From May 2008 eBay sellers will no longer be able to give negative feedback about buyers. The change is intended to eliminate retaliatory feedback. Some sellers delay giving feedback until they have seen how the buyer has rated them. If the buyer is negative they respond in kind, then offer mutual feedback withdrawal to protect the reputations of both parties.
In the new system sellers will be unable to give negative feedback about buyers, though they may still optionally give positive feedback. As a balancing protection eBay will suspend buyers who use the threat of negative feedback to extort changes in agreed conditions.
The aim is to improve buyer trust and confidence. With the fear of retaliatory negative feedback removed, eBay believes that buyers will be more honest and open in their rating and commenting. Consequently the best performing sellers will be able to distinguish themselves.
At the top end of the performance range, it is difficult to see how a store like Colourmart could improve it’s near perfect, and wholly genuine, feedback score. Colourmart is a UK cashmere supplier that combines superb quality, low prices and excellent customer service. Their quality of service can be seen not just in their eBay statistics but also in their Yahoo Group discussions.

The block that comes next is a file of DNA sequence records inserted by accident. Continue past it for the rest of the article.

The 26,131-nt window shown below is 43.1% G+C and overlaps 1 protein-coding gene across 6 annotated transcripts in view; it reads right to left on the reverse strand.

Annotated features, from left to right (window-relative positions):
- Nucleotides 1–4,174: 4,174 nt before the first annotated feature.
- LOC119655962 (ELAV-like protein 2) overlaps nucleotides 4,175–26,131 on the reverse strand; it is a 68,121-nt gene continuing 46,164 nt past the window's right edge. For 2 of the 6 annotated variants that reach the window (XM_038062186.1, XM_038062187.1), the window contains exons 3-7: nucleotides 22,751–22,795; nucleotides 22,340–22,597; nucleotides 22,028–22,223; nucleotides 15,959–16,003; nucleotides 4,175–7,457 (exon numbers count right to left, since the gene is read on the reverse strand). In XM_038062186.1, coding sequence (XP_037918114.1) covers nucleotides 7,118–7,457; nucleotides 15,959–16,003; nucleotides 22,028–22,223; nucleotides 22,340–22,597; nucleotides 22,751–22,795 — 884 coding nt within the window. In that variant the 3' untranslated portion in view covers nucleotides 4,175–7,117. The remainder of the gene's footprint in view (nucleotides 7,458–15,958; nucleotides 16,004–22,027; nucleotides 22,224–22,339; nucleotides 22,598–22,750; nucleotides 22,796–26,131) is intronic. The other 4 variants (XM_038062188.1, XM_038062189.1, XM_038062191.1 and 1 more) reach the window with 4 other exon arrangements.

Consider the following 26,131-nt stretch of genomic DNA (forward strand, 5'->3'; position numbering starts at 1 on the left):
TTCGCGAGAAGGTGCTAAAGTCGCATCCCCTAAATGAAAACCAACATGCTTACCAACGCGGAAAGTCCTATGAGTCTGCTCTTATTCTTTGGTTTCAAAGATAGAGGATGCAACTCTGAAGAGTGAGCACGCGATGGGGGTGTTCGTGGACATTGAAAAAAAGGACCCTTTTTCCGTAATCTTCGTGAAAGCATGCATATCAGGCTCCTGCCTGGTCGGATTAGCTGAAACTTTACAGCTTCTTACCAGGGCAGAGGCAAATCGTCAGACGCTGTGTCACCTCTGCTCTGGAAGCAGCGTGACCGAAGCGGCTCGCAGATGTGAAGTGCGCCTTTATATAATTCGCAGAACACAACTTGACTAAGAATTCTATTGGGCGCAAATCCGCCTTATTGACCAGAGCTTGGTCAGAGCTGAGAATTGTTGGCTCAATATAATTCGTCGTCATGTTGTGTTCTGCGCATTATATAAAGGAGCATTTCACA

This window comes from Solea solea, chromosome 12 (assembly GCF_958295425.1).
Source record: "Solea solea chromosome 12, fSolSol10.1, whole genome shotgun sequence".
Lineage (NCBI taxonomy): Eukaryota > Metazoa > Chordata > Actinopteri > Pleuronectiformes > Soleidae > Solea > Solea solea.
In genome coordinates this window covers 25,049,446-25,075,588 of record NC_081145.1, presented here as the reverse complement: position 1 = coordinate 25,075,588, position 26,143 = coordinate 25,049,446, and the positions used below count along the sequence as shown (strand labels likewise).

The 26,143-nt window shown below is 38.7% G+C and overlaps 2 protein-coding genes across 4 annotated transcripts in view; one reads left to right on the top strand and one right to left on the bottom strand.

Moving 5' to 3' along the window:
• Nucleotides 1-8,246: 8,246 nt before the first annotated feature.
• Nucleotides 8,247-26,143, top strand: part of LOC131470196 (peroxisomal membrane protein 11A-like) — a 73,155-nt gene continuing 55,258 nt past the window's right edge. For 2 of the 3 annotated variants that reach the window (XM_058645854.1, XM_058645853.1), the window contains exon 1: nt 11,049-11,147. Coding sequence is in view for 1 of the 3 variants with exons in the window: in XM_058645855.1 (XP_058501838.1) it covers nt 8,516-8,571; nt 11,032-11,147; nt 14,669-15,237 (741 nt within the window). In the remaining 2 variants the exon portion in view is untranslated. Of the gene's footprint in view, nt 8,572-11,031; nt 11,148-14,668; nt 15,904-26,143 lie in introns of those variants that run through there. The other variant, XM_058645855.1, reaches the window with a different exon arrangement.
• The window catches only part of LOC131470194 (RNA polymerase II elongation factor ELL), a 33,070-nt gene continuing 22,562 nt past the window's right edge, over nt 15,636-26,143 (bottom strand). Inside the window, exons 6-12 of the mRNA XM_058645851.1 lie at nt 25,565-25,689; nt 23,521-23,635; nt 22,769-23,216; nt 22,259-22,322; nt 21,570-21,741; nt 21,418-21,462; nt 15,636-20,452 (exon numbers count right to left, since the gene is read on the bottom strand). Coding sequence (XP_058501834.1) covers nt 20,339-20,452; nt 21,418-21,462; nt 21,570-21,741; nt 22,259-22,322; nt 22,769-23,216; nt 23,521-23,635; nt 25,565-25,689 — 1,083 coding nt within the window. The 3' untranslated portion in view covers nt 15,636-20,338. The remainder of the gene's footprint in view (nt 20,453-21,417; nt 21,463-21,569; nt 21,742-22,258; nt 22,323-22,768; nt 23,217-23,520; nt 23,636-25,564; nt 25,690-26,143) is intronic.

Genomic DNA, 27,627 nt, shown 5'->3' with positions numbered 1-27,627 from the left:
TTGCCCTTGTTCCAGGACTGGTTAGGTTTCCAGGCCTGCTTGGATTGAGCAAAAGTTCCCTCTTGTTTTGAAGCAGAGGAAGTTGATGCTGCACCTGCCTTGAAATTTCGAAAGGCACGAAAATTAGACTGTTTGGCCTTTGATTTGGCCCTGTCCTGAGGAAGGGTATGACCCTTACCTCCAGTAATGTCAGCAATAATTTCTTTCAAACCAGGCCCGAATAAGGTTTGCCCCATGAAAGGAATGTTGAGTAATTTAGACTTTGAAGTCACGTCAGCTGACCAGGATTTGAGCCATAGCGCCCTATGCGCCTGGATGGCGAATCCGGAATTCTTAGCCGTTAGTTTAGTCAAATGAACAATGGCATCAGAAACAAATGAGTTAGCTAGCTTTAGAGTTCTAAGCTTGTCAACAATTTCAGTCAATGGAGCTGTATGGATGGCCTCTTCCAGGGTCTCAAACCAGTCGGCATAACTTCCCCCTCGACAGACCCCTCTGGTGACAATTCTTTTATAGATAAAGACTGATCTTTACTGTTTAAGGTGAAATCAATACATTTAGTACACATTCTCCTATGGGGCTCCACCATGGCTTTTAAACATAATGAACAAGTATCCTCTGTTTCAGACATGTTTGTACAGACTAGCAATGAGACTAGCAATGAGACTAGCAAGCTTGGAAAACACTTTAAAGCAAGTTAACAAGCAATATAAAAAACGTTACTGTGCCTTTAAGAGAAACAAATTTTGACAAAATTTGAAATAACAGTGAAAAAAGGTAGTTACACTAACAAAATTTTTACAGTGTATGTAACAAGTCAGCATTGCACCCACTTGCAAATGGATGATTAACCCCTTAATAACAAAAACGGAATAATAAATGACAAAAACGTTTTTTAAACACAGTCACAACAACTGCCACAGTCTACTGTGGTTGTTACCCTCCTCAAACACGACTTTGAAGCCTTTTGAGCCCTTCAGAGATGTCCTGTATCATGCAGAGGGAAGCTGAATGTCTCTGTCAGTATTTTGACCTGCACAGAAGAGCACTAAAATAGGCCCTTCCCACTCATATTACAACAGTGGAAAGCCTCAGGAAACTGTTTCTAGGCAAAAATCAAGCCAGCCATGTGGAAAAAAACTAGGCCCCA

While Colourmart’s score could not become more perfect, others may fall further behind. Whether or not an individual supplier has been intentionally gaming the system, any delay in giving feedback after payment can look like a veiled threat to a buyer, resulting in false positive feedback or the absence of negative feedback. With that perception removed eBay’s change should result in a broader spread of feedback scores. Whether the desired results are achieved will become apparent after the introduction of the new system in May.
Meanwhile, with the opening up of the social graph it is now possible to manage and monitor reputations outside of mainstream auction and merchant sites. Rapleaf, for example, collects positive, neutral and negative ratings from buyers, sellers, swappers and friends; making the ratings available through their website, or through buttons that you can embed in your own sites and profiles – though not on eBay where RapLeaf is banned.
Some eBay sellers may rebel and adopt an alternative rating services. Alexa statistics show that RapLeaf has experienced a noticeable increase in page views following eBay’s announcement.
While any system can be gamed, it’s the processes and networks within and around the system that limit the extent of the abuse. At the moment eBay’s feedback system looks more like a round of Prisoner’s Dilemma than a rating tool.